Making good on long-running rumors, Lt. Gov. Kevin Meyer announced today that he will not be on Gov. Mike Dunleavy’s re-election ticket.
Meyer made an announcement at a news conference billed as the rollout for an election integrity bill. The legislation’s lead change would end the state’s automatic voter registration system tied to the Alaska Permanent Fund Dividend registration approved by voters in 2016 in an apparent bid to win over far-right critics.
During the news conference, Meyer said his decision to effectively end his political career was based on a desire to oversee the 2022 elections and the pending bill (of which similar efforts have already stalled out in the Legislature, giving it little chance of finding new traction in 2022) fairly.
“I need to be impartial so I can meet these challenges head on, without any appearance at bias or conflict,” he said. “I think that’s extremely important as far as voter trust and confidence in our election process.”
Gov. Dunleavy has long been rumored to be considering a change in his running mate, with rumors that Anchorage Republican Sen. Mia Costello or former assistant secretary for Indian Affairs Tara Sweeney could be on the short list for options. Sweeney was recently named the co-chair of U.S. Rep. Don Young’s re-election campaign. Naming a new running mate quickly would give the Dunleavy campaign three days and change to name a new running mate and get in on the 2021 fundraising window.
Unlike previous elections where party-backed gubernatorial candidates would have their running mate selected by a party primary, the introduction of the state’s new voter-approved ranked choice voting system means gubernatorial candidates of any kind are now charged with picking their own running mate.
For his own sake, Dunleavy has been cagey about whether he’d keep Meyer on for a potential second term, answering questions from Alaska Public Media in August on whether Meyer would be his running mate with, “As of now, yes.” In early December, Dunleavy promised to make a decision before the holidays.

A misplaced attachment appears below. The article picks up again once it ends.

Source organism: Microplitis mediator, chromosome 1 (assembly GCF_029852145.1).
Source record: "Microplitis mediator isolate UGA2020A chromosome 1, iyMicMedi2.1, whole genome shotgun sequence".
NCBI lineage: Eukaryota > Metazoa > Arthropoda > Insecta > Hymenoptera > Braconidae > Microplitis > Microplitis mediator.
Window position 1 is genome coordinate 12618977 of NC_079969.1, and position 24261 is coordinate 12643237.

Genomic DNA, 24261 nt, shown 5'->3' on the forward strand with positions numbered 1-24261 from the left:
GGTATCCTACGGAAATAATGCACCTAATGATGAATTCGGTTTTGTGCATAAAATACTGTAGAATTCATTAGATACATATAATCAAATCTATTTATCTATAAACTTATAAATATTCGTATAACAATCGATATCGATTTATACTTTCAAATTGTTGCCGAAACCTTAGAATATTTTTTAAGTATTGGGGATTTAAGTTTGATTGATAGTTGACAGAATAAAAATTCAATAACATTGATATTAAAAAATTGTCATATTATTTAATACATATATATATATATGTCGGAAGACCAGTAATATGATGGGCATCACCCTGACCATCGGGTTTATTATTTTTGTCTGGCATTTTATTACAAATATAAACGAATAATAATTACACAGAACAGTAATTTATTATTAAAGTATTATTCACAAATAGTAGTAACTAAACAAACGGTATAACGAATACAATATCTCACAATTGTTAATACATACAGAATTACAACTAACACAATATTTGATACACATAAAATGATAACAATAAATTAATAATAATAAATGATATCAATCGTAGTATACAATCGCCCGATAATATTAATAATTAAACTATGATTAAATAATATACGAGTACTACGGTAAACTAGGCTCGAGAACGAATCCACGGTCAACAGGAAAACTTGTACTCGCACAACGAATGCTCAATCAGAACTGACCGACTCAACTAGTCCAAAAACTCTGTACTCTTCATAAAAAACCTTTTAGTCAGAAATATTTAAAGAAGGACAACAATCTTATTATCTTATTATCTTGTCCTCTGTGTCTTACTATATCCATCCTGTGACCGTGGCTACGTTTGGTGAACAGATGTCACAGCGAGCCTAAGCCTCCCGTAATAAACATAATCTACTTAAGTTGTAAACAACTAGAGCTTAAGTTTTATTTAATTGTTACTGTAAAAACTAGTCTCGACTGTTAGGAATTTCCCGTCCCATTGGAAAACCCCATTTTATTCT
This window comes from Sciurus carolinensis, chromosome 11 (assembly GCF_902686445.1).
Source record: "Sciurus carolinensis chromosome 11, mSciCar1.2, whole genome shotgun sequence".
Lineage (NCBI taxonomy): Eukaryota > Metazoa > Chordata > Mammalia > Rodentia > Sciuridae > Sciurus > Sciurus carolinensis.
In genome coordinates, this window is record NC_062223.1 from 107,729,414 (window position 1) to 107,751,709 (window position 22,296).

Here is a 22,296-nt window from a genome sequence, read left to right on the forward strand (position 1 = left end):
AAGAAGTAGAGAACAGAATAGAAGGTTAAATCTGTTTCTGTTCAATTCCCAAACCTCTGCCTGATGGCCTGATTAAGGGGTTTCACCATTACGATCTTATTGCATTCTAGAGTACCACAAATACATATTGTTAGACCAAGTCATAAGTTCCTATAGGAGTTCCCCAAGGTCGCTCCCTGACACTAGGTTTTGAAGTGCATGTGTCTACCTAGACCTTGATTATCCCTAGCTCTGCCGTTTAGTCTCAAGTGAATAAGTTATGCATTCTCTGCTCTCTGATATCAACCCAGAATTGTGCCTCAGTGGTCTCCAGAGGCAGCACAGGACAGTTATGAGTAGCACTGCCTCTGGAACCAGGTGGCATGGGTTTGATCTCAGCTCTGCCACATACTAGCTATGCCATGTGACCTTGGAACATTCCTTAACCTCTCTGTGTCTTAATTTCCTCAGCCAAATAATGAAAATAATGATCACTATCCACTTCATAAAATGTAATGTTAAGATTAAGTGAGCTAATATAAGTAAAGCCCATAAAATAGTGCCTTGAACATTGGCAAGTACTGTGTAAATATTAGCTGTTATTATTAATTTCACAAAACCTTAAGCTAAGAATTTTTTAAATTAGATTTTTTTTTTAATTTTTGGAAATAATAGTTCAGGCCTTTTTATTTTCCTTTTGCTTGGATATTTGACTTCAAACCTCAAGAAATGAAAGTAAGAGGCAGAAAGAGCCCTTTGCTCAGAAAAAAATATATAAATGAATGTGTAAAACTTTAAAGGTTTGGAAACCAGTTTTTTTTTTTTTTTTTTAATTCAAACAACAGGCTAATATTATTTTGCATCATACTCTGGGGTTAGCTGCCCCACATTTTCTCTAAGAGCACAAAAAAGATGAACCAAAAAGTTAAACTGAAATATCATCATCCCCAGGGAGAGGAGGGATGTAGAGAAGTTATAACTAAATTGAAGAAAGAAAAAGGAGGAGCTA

Meyer has been a flashpoint for far-right criticism, particularly over the results of the 2020 election. The sentiment echoed much of the national conspiratorial theories about the 2020 election and were unabated by Meyer’s call to conduct an audit of the result for Ballot Measure 2. The audit not only found no evidence of widespread voter fraud, but it found that the machine-tabulated results were incredibly accurate.
The newly rolled out election bill appears to be an attempt to appease those critics and seems to borrow many of the concepts first introduced by Wasilla Republican Sen. Mike Shower, legislation that largely stalled as election conspiracies took over and dashed whatever energy there was for actually needed election reforms. Gone, though, is Shower’s call for the state’s entire election system to be moved to a blockchain system akin to what’s used for cryptocurrency and NFTs. Here’s the bullet points:
- A repeal of the automatic voter registration system voters approved in 2016, moving it to an opt-in system that supporters have generally argued undermines the whole idea of automatic voter registration.
- Changes to how the state maintains its voter list file, making it easier to strike voters from the rolls for various reasons. Requires a “subject-matter expert” to audit the list every other year.
- Creates a toll-free hotline for individuals to report “questionable activity at the polls.”
- Requires the state to buy new “signature verification equipment” but the bills “pays the postage cost for return envelopes.” Also requires a bill tracking system, akin to what Anchorage has already implemented.
- Ends the permanent absentee (by-mail) registration, requiring voters to renew their absentee status every four years.
- Creates a ballot curing process, which is good… if people know they need to cure something.
- Allows the Division of Elections to have some “smaller communities and villages” conduct by-mail state elections “should it be required to give some Alaskans the chance to vote, even during a pandemic.”
- “New regulations for routine forensic examinations and chain of custody protocols.”
- “More thorough” definitions of election crimes.
- Creation of a police training course so police officers can investigate election crimes themselves.